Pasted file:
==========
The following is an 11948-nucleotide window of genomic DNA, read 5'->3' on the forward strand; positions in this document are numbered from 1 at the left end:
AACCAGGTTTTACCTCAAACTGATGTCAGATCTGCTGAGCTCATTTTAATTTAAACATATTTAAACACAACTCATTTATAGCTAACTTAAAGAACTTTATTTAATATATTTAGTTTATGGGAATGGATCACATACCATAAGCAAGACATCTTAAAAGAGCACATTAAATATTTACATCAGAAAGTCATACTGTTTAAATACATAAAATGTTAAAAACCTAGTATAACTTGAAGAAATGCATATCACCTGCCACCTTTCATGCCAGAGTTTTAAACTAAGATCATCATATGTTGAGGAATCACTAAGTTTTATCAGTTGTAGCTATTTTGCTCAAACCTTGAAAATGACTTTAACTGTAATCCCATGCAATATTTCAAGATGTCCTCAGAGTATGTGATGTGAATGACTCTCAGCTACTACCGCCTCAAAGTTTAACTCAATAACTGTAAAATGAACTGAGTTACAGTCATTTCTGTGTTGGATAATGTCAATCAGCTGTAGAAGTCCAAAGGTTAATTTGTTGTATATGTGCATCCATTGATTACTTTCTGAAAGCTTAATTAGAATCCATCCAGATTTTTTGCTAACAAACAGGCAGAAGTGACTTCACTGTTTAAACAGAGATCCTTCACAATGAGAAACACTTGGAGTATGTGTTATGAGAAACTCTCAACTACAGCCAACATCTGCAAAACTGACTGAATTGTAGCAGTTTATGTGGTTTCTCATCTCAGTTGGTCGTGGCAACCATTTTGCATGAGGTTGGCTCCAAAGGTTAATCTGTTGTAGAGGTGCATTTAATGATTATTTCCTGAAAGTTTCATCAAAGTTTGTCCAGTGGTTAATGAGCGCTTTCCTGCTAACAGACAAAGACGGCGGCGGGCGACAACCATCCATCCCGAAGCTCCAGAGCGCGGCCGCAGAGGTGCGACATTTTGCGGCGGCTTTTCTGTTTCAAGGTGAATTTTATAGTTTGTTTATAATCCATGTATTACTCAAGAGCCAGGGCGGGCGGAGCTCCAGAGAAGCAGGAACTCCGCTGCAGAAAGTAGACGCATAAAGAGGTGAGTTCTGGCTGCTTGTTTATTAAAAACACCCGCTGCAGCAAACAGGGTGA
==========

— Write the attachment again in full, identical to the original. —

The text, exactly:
The following is an 11948-nucleotide window of genomic DNA, read 5'->3' on the forward strand; positions in this document are numbered from 1 at the left end:
AACCAGGTTTTACCTCAAACTGATGTCAGATCTGCTGAGCTCATTTTAATTTAAACATATTTAAACACAACTCATTTATAGCTAACTTAAAGAACTTTATTTAATATATTTAGTTTATGGGAATGGATCACATACCATAAGCAAGACATCTTAAAAGAGCACATTAAATATTTACATCAGAAAGTCATACTGTTTAAATACATAAAATGTTAAAAACCTAGTATAACTTGAAGAAATGCATATCACCTGCCACCTTTCATGCCAGAGTTTTAAACTAAGATCATCATATGTTGAGGAATCACTAAGTTTTATCAGTTGTAGCTATTTTGCTCAAACCTTGAAAATGACTTTAACTGTAATCCCATGCAATATTTCAAGATGTCCTCAGAGTATGTGATGTGAATGACTCTCAGCTACTACCGCCTCAAAGTTTAACTCAATAACTGTAAAATGAACTGAGTTACAGTCATTTCTGTGTTGGATAATGTCAATCAGCTGTAGAAGTCCAAAGGTTAATTTGTTGTATATGTGCATCCATTGATTACTTTCTGAAAGCTTAATTAGAATCCATCCAGATTTTTTGCTAACAAACAGGCAGAAGTGACTTCACTGTTTAAACAGAGATCCTTCACAATGAGAAACACTTGGAGTATGTGTTATGAGAAACTCTCAACTACAGCCAACATCTGCAAAACTGACTGAATTGTAGCAGTTTATGTGGTTTCTCATCTCAGTTGGTCGTGGCAACCATTTTGCATGAGGTTGGCTCCAAAGGTTAATCTGTTGTAGAGGTGCATTTAATGATTATTTCCTGAAAGTTTCATCAAAGTTTGTCCAGTGGTTAATGAGCGCTTTCCTGCTAACAGACAAAGACGGCGGCGGGCGACAACCATCCATCCCGAAGCTCCAGAGCGCGGCCGCAGAGGTGCGACATTTTGCGGCGGCTTTTCTGTTTCAAGGTGAATTTTATAGTTTGTTTATAATCCATGTATTACTCAAGAGCCAGGGCGGGCGGAGCTCCAGAGAAGCAGGAACTCCGCTGCAGAAAGTAGACGCATAAAGAGGTGAGTTCTGGCTGCTTGTTTATTAAAAACACCCGCTGCAGCAAACAGGGTGA